Photo: Earl Gardner
With the signing of Porfirio Lopez yesterday, the Philadelphia Union continued a busy offseason that has already addressed many glaring needs.
Since the 2011 season ended in defeat at Houston, the Union have parted ways with Justin Mapp, purchased the rights to a Costa Rican striker, a Costa Rican fullback, and a Panamanian utilityman, signed a Tanzanian winger through the re-entry draft, and added a homegrown player. Busy, busy.
As the saying goes: More players, more problems. The Union currently have 11 players under contract who qualify as internationals under MLS rules. The official limit for internationals is eight.
“As I said on the Twitter today, there’s always something to worry about, isn’t it?” Union manager Peter Nowak said at a press conference on Thursday. “In this business it’s always something to worry about. The roster compliance is March 1st and we’re going to worry about it when we’re close to that date. As of now, it is what it is.”
Acquiring International slots
Although each team starts with eight, international spots can be traded for allocation money, draft picks, or personnel. On December 12, San Jose sent Bobby Convey to Sporting Kansas City for an international slot during the 2012 season.
Did you spot the catch? International slots are usually traded for a finite period of time. Portland sent allocation money to the Galaxy prior to the 2011 season and received one international spot for a period of two years in return.
Although the Union reportedly received a hefty amount of allocation money for Jordan Harvey and have an extra second round SuperDraft pick from the Andrew Jacobson deal with Dallas, it would still take a considerable effort and resource outlay to retain eleven internationals. If Bobby Convey, one year removed from an All-Star appearance, is 0nly worth an international slot for one season, the Union will struggle mightily to secure three extra spots for any length of time.
When asked about trading for international slots, Peter Nowak said: “There’s a good possibility that other clubs won’t use their spot and we can talk about it. The SuperDraft is one of the actions, the combine of the SuperDraft, we talk about if it’s necessary to make arrangements. There’s enough time between now and March 1st to make this happen. When the time is right we are going to worry about that.”
A look at who these international players are might make this all a bit easier:
The Union’s international players are:
- Faryd Mondragon
- Carlos Valdes
- Keon Daniel
- Nizar Khalfan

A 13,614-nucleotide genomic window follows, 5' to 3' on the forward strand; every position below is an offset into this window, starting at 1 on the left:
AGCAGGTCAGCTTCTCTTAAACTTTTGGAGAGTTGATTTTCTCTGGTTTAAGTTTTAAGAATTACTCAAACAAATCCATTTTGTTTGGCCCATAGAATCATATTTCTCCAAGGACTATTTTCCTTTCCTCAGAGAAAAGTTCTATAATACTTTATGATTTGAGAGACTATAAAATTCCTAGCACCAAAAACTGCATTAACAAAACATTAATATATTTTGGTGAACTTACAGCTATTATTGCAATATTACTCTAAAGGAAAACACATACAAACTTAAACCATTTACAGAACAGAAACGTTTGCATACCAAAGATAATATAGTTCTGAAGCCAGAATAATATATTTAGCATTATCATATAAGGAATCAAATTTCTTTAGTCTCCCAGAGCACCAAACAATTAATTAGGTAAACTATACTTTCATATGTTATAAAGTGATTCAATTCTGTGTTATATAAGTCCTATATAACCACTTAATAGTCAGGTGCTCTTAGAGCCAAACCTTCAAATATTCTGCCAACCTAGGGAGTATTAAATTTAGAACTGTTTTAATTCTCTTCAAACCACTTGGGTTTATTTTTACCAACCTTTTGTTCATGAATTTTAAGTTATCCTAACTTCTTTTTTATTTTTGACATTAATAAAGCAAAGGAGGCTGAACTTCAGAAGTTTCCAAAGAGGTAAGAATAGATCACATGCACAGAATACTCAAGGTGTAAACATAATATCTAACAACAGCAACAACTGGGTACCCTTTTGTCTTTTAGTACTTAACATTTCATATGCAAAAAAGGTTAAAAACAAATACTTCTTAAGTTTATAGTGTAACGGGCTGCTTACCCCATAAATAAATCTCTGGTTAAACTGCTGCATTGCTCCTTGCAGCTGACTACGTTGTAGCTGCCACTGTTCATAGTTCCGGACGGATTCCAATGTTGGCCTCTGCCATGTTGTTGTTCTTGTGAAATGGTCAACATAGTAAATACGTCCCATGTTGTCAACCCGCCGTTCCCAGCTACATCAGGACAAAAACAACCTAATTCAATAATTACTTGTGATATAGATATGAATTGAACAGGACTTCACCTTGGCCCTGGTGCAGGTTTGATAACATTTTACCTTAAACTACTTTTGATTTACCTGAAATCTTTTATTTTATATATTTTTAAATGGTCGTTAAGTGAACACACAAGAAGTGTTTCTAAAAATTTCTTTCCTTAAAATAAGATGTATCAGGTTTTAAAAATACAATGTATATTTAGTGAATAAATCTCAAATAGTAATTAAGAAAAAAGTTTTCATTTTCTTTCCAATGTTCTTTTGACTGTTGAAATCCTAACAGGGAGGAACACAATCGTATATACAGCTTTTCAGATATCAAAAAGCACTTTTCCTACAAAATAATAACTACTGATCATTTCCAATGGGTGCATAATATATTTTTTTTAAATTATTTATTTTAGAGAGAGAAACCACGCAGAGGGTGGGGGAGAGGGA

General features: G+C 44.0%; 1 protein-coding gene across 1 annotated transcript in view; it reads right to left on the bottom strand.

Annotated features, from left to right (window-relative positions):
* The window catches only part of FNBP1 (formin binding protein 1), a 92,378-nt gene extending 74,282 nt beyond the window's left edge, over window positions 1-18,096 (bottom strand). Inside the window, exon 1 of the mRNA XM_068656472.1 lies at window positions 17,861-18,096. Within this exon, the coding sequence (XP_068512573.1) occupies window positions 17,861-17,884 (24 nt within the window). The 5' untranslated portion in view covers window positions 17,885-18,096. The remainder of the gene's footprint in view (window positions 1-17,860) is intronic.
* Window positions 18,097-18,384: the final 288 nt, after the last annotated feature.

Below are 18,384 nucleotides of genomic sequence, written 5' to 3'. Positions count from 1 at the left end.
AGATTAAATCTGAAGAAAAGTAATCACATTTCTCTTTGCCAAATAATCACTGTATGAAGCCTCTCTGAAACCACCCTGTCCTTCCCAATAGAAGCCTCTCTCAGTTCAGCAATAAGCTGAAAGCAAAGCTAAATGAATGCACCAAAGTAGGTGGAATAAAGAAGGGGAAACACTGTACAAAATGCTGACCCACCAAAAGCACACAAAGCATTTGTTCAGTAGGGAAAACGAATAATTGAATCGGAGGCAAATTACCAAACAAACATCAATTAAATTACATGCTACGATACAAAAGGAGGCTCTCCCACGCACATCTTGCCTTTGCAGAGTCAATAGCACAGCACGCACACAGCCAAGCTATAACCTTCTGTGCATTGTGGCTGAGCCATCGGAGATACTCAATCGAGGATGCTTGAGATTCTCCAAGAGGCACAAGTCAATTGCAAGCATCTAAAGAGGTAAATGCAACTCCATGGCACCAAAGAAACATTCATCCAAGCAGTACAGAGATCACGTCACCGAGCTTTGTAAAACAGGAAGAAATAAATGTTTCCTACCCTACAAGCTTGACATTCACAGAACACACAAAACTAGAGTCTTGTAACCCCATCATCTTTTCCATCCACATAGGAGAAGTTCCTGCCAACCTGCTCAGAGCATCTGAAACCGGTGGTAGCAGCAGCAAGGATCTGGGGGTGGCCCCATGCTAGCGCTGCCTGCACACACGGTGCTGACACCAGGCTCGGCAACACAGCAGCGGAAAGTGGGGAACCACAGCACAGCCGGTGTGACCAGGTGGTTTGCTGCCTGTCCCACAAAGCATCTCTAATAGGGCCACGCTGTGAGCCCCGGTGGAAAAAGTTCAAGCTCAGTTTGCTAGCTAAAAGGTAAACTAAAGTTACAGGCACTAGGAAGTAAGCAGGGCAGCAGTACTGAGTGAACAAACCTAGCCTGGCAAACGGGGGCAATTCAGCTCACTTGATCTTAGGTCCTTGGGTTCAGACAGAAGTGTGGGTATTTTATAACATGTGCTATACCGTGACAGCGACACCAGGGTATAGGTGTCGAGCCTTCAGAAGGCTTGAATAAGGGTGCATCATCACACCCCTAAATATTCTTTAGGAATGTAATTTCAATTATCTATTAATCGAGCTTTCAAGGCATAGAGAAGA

- Josue Martinez
- Gabriel Gomez
- Porfirio Lopez
- Roger Torres
- Veljko Paunovic
- Levi Houapeu
- Joe Tait
I’m guessing most of you already crossed Tait and Houapeu off your list. That brings the total down to nine, and introduces an interesting roster question: Keon Daniel.
Neon Keon’s future remains shrouded in mystery. Although Justin Mapp is gone, Porfirio Lopez, Gabriel Gomez, Gabriel Farfan, Freddy Adu, Roger Torres, and Michael Farfan can all fill the left midfield spot that would be Daniel’s most natural position. The Union protected Keon in the expansion draft, which suggests they have hope he will return to action in 2012.
“The issue is very complicated. I’m not going to go into details on that. I’m not qualified and I’m not authorized to say anything about what and how will happen,” Peter Nowak said. “So it’s both sides’ issue: First immigration and visa, then in Trinidad how [Keon]‘s going to make his arrangements. It’s not up to our club to look into this. They need to be resolved by him only. If it’s going to happen then we still have him under contract so it’s not going to change anything with that.”
The Union want competition at every position, and in the midfield they clearly have it. Amobi Okugo should push Brian Carroll, Michael Farfan must maintain his stellar form to keep a spot on the wing, while the right winger should be whoever works best with Sheanon Williams. The attacking midfield slot will likely be up for grabs again. Freddy Adu should have the inside track, but Roger Torres, Gabe Gomez, Veljko Paunovic(?) and even Kyle Nakazawa will press for playing time in the middle.
Philadelphia opened 2011 in a 4–3–3 formation. With a wealth of midfield options behind Josue Martinez and Jack McInerney (who has excelled in a wide position in the US Olympic camp), a flexible 4–3–3/4–2–3–1 could be in the cards in 2012.
One thing is for sure: The team’s offseason moves have all been for players who can play multiple positions. Don’t expect Peter Nowak to turn away from his dream of creating a fluid offense. The Union will be solid defensively and run-and-gun going forward in 2012. Will new personnel help the team take another big step forward?